Pasta alla norma was born in Catania, soon becoming – thanks to its success – a dish spread throughout Sicily. After all, it is difficult to resist a plate of tomato sauce pasta (generally macaroni) to which fried eggplants, grated salted ricotta cheese and basil are added to give it that touch of Mediterranean freshness, which distinguishes the dish and balances the fried vegetables.
But why is this first course called "alla norma"? It seems that this name was baptized by the Catania playwright Nino Martoglio who, bewitched by the scent and tastiness of the dish, exclaimed: "Chista è 'na vera Norma!" (This is a real Norma!). The reference is to the "Norma", a famous opera by composer Vincenzo Bellini, a fellow countryman of the playwright and of the pasta itself. The opera – initially received in a cold way – soon became the best known of the ten composed by Bellini. Later on, it had such a success that many of the most famous opera singers of the twentieth century have recorded a version of it: from Placido Domingo to Luciano Pavarotti, from Monserrat Caballé to Renata Scotto. The "Norma" (certainly as an opera, who knows about the pasta!) became then the signature role for Maria Callas who recorded it twice, in 1954 and 1960. It is also passed down that the dish and the opera are also linked – as a double lock – by another coincidence: in fact, it seems that pasta alla norma was publicly presented for the first time on the very same evening of the world premiere of Bellini's opera, on December 26th, 1831.
Other sources claim that the "pasta alla Norma" was invented precisely in honour of the composer to whom the theatre of Catania is entitled to today. In any case, between legend and truth, what is certain is the remarkably close link between the recipe – appreciated throughout Italy – and the Etnean city. In addition to the fact that Catanians, and not only them, like pasta alla norma to such an extent that they compared it to a masterpiece of the opera. As always, when a dish is remarkably successful, the recipe passes through word of mouth, from one kitchen to another, changing to the point that it is difficult to identify the original ingredients.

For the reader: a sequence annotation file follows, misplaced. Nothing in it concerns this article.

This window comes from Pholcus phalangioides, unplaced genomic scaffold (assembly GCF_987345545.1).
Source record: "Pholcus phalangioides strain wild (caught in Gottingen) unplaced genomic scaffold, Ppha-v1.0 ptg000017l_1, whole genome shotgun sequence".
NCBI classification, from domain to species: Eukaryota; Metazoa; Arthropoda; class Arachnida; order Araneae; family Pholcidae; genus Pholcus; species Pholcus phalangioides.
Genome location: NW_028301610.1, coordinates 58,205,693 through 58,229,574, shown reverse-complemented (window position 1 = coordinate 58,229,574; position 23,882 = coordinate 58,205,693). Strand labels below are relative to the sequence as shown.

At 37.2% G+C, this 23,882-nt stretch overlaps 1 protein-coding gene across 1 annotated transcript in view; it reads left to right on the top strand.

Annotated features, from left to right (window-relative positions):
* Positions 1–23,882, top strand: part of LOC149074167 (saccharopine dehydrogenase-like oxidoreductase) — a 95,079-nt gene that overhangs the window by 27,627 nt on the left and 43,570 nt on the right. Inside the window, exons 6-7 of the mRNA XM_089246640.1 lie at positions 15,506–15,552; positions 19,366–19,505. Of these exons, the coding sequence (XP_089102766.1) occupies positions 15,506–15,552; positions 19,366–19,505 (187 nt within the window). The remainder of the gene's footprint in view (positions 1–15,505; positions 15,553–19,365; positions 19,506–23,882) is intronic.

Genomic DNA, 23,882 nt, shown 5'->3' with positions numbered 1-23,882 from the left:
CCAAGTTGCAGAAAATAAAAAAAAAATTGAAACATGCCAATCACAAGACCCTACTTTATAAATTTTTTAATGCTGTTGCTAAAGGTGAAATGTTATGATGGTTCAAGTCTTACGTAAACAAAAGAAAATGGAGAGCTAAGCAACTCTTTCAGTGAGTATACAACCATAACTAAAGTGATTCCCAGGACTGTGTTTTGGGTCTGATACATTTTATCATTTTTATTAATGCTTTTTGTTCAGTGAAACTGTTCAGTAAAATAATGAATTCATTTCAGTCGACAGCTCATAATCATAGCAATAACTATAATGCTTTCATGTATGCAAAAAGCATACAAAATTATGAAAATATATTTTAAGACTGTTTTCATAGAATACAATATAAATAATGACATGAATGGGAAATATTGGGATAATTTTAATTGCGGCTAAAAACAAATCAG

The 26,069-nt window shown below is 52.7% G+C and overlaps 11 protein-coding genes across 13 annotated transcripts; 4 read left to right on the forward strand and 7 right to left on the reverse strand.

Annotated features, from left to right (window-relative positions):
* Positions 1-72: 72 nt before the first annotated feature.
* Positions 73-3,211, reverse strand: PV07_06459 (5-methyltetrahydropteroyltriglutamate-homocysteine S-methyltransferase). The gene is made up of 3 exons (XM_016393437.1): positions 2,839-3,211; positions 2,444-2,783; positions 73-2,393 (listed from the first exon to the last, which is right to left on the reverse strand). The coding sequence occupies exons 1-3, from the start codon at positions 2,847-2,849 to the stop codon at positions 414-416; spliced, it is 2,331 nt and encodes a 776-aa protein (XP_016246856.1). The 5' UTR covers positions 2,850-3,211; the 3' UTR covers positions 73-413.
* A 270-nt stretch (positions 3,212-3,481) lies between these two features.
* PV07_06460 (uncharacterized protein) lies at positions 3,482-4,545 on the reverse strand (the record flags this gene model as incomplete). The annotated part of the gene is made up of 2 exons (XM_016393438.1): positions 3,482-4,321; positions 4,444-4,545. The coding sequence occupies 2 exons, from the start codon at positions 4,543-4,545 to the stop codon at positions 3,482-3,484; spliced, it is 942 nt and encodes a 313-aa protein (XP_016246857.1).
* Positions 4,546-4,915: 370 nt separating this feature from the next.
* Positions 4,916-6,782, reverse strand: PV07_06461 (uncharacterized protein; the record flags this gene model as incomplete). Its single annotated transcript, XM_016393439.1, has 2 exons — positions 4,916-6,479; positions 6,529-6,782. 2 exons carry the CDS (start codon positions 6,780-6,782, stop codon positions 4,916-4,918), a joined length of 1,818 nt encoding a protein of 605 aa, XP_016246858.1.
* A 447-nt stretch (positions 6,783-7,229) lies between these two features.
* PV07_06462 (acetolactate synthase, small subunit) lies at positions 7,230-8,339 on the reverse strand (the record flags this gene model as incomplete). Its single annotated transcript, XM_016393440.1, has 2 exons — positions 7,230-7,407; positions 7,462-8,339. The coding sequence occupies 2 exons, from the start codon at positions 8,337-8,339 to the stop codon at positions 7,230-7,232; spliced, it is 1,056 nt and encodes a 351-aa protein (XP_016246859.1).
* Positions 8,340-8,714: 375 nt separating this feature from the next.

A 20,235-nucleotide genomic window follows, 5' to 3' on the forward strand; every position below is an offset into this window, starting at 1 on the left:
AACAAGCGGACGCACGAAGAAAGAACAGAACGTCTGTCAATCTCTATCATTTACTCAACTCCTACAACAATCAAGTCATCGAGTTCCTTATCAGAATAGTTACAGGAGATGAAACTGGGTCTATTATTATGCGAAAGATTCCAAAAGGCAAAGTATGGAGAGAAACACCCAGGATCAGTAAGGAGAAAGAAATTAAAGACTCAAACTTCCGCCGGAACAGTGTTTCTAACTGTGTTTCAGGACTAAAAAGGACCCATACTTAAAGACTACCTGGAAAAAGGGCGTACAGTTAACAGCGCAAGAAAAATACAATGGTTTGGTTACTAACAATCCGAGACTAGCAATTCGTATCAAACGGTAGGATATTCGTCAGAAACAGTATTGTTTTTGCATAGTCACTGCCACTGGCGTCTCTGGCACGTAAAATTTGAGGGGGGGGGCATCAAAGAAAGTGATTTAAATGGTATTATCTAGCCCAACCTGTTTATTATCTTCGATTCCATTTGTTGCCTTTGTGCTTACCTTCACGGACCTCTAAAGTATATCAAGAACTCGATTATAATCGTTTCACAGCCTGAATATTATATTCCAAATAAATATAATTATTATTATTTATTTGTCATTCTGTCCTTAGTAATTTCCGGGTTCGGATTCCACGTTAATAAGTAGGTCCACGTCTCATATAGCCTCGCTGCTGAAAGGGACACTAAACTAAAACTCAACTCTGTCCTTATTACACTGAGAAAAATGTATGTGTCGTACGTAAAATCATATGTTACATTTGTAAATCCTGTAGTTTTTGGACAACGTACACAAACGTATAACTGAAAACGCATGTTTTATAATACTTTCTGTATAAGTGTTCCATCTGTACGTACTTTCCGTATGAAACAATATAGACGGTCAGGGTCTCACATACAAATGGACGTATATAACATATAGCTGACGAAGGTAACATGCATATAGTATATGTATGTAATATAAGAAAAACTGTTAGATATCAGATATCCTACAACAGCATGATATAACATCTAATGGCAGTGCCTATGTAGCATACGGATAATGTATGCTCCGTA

Talking about pasta alla norma there are some documents that suggest the path of tradition, a street where we find, in addition to pasta, tomatoes, salted ricotta, eggplant and basil, all strictly local to maintain that varied flavours typical of the island. Tradition also wants the eggplants to be cut into thin slices, chopped or striped, then fried strictly in extra virgin olive oil. However, today there are those who prefer to cook them on the grill, triggering the wrath of the grandmothers faithful to the original recipe. Apart from the historical curiosities about the birth of this dish that represents Italy, we just have to see what the original recipe is, trying to identify the 4 tricks for a perfect alla norma sauce.
Eggplants: better to use black and long ones. Before frying, cut them in strips and put them in the drain, covered with salt, with a weight on top, for half an hour, to eliminate excess liquid and the bitter taste.
Frying: it should be carried out strictly with extra virgin olive oil. No various seeds or other types of fats. Once fried, drain the eggplants and set them on a plate with oil-absorbing cooking paper or just simple kitchen paper towel to eliminate the excess oil.
The tomato: it must be peeled, no puree or chopped. Only peeled tomatoes, even better if homemade, with the addition of a little salt and basil. What we suggest, moreover, is to use the same pan where you fried the eggplants, after getting rid of the excess of oil: in this way the sauce will be soaked with the flavour of the eggplants.
Ricotta cheese. As we already told you, the original recipe of pasta alla norma requires salted and seasoned sheep ricotta cheese. All the alternatives – such as baked ricotta, mozzarella, parmesan cheese – move away and make the purists of this dish cringe.
Pasta: the sauce for the pasta alla norma requires a particular pasta shape, which is short, even better if rigatoni. Penne and fusilli are also allowed.